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Eleanor knows she's a mess. But today she will tackle the little things. She will shower and get dressed. She will have her poetry and yoga lessons after dropping off her son, Timby. She won't swear. She will initiate sex with her husband, Joe.
But before she can put her modest plan into action - life happens. Today, it turns out, is the day Timby has decided to fake sick to weasel his way into his mother's company. It's also the day Joe has chosen to tell his office - but not Eleanor - that he's on vacation. Just when it seems like things can't go more awry, an encounter with a former colleague produces a graphic memoir whose dramatic tale threatens to reveal a buried family secret.
Today Will Be Different is a hilarious, heart-filled story about reinvention, sisterhood, and how sometimes it takes facing up to our former selves to truly begin living.
PLEASE NOTE: When you purchase this title, the accompanying reference material will be available in your My Library section along with the audio.
Customer ReviewsMost Helpful
By Happy Mama on 10-08-16
Weird, but fascinating.
This was a fun story to listen to, even if I have no idea what the point really was.
The narrator made some choices for the characters that I think would have sounded much differently in my head if I were reading the book. Sometimes I think she made characters sound more shallow and crazy than the words sounded to me. There were also at least 3 three blatant mispronunciations of words. (Not faulting the narrator, but I always wonder how those sneak past editors and such.)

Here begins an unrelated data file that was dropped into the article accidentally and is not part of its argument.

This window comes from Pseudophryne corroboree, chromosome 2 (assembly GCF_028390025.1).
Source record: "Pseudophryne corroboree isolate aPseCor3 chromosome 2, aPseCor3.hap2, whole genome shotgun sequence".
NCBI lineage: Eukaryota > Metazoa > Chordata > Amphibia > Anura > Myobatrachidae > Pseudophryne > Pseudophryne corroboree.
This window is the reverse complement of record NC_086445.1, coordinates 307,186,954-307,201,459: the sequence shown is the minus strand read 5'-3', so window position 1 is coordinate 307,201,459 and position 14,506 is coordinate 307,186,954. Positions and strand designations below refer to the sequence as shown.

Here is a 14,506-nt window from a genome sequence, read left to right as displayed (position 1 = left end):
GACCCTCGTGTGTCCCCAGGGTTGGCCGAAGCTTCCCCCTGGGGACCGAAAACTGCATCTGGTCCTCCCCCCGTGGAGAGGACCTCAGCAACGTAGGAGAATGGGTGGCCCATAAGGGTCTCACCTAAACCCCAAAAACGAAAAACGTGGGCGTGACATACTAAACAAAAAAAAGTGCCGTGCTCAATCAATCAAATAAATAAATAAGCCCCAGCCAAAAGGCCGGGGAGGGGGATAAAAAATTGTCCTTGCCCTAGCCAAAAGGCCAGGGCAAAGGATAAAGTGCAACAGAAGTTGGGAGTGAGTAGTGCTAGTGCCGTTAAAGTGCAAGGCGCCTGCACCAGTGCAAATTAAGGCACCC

Having said that, I did laugh out loud at some of it, especially her super-annoying portrayal of Timby. I swear that's how my kids sound on my worst days. And the things he said - so spot on for a typical kid in 2010s that I thought he might be my kids' classmate.
All in all, interesting, entertaining, and weird.
13 of 13 people found this review helpful
By Laurel Dean on 11-08-16
Great story but narration was hit and miss
I love Maria Semple's previous books, and loved this one too.
But this narrator! How do I describe her? At times she was brilliant, but at other times her performance really detracted from the story. The narrator's son Timby may have been a normal kid if I read the paper version, but instead his voice was a mix of whine and high-pitched nasally French horn. Kids don't sound like that! The poet in the story had a hokey southern accent despite the fact that the story was set in Seattle. A posh modern artist sounded like a 1940's Brooklyn gangster. And worst of all, a disabled man in a wheelchair was made to sound like he had an intellectual, rather than physical, disability.
The narrator was often spectacular and I'm sure she is talented. Maybe the producer convinced her to use these exaggerated and frankly strange voices? In any case, I wish she hadn't.
10 of 10 people found this review helpful